18 April 2014

Dean Procter

Dean Procter - Transinteract

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What Lessons Can We Learn From Mumbai?

01 December 2008  |  2173 views  |  0

It appears that there was a lack of co-ordination between and within police, army and anti-terrorist forces, with none of the NSG located in Mumbai. The fact that they needed to be flown in suggests a total lack of preparedness.

There needs to be better co-ordination and placement of forces, along with integration of police and army. In this modern world, it should have only taken a few seconds for the anti-terrorist forces to be notified and marshaled. If some were to be flown from another city, as reserves one would hope, the first and fastest available commercial, private or government aircraft should have been commandeered. Better communication and organisation would have seen the way cleared for the anti-terrorist commando's by police and public officials everywhere. That could mean all roads, airports and vehicles and even citizens put under the control of the authorities in a co-ordinated process.

India has a high level of mobile usage and this presents an opportunity to revolutionise the way such forces are marshaled and directed. Every single person required to know could have been notified in the first few seconds of the attack. The public could have been seconded to provide real-time intelligence to the authorities. The police could have better contained the attackers in the first minute or two.

Most countries are still operating at horse and cart speed whilst their attackers move like jets. Until governments understand that the complexity of detecting and responding to terrorist attacks is reduced to simple actions and responses when the 21st century technology at our fingertips is better integrated into the process, rather than merely as entertainment, we will suffer unnecessarily severe damage from terrorist attacks.

Mobile technology presents a brilliant opportunity to prevent, detect and respond to any disaster, natural or man-made, and also to prove identity, which may be essential in anti-terrorist operations and in order to establish trust to gain instant co-operation in emergencies.

With terrorists/insurgents using mobile telephones to set off bombs it is clear that we need some control over who has a mobile phone or, at the very least, know who owns a particular mobile. That in itself, will not prevent terrorists from using them, but additional steps could significantly reduce the opportunity for terrorists or criminals to make use of stolen mobile phones. A co-ordinated approach to mobile technology might see better detection and prevention along with vastly more effective responses.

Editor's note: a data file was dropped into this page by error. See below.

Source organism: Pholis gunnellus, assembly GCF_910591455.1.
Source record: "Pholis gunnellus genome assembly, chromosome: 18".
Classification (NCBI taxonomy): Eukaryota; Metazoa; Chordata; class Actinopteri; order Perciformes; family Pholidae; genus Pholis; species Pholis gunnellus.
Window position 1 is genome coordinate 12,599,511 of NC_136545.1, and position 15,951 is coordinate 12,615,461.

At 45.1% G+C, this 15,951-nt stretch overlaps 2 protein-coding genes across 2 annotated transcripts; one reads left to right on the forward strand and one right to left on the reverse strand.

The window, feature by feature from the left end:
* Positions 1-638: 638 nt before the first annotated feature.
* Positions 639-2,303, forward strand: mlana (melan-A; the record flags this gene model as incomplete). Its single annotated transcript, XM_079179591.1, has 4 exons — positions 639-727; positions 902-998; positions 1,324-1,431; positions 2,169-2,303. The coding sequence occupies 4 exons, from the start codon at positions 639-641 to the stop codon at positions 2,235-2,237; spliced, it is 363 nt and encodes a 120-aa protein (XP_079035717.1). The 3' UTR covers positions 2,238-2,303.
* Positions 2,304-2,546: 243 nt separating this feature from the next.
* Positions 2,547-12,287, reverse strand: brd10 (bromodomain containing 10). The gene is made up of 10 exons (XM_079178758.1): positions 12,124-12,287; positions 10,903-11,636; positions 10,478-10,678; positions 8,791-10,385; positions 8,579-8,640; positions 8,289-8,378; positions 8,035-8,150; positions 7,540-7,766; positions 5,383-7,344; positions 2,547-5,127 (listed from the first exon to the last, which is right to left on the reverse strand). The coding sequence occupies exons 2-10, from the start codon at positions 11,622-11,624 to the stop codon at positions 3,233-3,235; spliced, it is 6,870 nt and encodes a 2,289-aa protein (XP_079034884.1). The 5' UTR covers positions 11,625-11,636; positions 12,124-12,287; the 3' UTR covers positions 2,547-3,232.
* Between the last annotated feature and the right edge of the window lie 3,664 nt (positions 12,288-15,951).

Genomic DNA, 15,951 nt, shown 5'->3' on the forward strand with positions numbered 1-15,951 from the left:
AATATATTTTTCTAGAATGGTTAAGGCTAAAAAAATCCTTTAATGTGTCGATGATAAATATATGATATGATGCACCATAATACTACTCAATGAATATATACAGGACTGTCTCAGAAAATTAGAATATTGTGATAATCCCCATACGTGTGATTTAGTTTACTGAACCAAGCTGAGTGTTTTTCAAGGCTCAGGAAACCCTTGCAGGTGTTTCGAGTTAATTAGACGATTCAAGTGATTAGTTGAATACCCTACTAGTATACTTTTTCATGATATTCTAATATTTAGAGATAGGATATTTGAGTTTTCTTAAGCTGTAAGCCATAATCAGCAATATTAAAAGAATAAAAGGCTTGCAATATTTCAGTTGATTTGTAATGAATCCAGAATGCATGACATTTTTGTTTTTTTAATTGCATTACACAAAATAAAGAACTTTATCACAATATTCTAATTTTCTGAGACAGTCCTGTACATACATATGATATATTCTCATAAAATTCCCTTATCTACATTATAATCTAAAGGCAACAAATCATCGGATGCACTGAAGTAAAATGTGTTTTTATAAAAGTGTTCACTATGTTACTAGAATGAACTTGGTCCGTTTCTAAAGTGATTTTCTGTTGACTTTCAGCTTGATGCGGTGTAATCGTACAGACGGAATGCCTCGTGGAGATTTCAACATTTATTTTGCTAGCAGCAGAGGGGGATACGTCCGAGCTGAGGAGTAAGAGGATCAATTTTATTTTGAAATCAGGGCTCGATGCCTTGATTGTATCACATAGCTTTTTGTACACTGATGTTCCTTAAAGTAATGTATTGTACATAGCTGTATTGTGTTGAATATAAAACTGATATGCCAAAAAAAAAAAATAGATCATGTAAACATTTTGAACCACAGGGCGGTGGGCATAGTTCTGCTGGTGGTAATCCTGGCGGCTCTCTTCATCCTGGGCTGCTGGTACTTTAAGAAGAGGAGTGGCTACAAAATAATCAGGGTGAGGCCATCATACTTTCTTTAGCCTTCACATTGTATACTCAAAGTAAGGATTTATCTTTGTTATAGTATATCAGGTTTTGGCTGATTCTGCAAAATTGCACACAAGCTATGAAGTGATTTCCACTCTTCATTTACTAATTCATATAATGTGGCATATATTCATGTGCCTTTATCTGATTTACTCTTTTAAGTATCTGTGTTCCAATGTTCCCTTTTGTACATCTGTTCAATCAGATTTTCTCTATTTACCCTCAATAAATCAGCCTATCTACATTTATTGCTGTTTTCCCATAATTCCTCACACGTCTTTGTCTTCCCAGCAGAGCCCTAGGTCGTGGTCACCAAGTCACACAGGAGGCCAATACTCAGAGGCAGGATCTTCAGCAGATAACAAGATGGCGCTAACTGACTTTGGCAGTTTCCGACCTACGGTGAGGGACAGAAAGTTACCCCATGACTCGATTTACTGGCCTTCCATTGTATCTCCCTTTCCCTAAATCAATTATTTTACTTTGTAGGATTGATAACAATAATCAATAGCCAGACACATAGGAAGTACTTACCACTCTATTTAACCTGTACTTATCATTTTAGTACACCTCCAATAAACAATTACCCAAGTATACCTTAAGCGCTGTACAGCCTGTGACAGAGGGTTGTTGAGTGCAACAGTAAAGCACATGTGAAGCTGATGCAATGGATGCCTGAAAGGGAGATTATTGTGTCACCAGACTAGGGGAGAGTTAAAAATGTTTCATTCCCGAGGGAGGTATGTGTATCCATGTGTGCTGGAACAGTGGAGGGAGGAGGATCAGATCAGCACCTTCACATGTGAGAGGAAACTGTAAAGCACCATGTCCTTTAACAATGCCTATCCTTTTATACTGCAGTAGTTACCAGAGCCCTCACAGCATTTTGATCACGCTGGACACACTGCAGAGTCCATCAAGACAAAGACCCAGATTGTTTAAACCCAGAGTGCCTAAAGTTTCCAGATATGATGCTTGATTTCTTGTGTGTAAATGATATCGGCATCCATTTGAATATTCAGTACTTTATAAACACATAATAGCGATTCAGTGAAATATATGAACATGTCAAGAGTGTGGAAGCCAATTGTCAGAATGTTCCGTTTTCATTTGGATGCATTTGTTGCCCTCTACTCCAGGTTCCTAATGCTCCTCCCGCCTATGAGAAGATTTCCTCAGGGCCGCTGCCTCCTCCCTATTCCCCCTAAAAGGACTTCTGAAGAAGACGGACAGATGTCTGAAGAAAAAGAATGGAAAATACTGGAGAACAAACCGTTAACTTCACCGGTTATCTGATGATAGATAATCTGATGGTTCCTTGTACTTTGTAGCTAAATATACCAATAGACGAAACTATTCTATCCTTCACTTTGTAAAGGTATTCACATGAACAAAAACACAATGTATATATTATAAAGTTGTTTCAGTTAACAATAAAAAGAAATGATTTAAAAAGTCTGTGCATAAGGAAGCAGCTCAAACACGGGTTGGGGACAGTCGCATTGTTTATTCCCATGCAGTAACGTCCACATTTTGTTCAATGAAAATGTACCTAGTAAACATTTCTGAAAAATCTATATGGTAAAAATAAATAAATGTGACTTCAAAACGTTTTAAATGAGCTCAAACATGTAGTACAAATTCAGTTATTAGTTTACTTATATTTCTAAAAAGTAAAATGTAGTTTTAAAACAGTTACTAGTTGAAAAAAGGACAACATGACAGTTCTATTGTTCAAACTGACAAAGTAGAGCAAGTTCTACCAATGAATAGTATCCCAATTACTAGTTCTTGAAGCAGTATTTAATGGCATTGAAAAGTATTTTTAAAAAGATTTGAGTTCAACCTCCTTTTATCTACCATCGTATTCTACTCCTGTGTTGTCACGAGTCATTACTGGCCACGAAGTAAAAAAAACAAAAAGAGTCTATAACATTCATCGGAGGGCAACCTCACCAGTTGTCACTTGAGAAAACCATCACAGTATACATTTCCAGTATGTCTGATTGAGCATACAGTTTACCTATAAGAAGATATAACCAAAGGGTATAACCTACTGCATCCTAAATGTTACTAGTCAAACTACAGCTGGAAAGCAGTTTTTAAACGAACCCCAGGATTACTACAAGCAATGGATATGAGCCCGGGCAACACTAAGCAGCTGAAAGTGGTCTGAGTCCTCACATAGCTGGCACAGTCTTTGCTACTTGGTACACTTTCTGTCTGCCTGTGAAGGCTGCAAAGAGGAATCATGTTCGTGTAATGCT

A properly conceived approach to security which includes incident reporting, police notification and marshaling built on a foundation of mobile identity and preparedness, using the mobile phone is the only possible way that governments are going to have any chance of making us safer. An integrated mobile approach would have put the anti-terrorist forces in communication with the victims trapped inside the hotels, a vital source of intelligence denied, through a lack of foresight. An integrated mobile identity approach would have given authorities a very accurate picture of the situation in real time. It is almost inconceivable that governments are ignoring the options available.

Other cities should take heed of Mumbai, it could happen anywhere. anytime and although some cities might like to think they are prepared, they are not well enough prepared . It will take an international co-ordinated approach to put in place the systems which will give governments the means to minimise these challenges to the security and safety of our societies.

What is to stop it happening again in Mumbai, next week or next month? If the Indian authorities are concerned with Twitter and such like, perhaps they should propel themselves into the 21st century and take a step ahead of the opposition, rather than remain on the back foot forever. Put in place the social systems which enable the private citizen and police official alike to participate in assisting the government to make us safer rather than telling them to stay in the stone age with you. Tactics will always evolve however the right mobile approach will significantly lessen the opportunities for future terrorist attacks.

Notification should happen in under 9 seconds and response times for such incidents should be under 9 minutes, not 9 hours and the mobile is the only way to make it so. Embrace it, because it can solve a lot of other problems facing governments as their revenue diminishes and the demand for government services increases. A mobile solution could be deployed and operational in months, rather than years, because most of the infrastructure is in place already.

Mumbai is not alone in this. They have paid the price for the lesson we all need to learn, its time to get serious about the global effort to make this very small world safer. It is up to all of us to demand better from our governments.

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Dean Procter

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Transinteract

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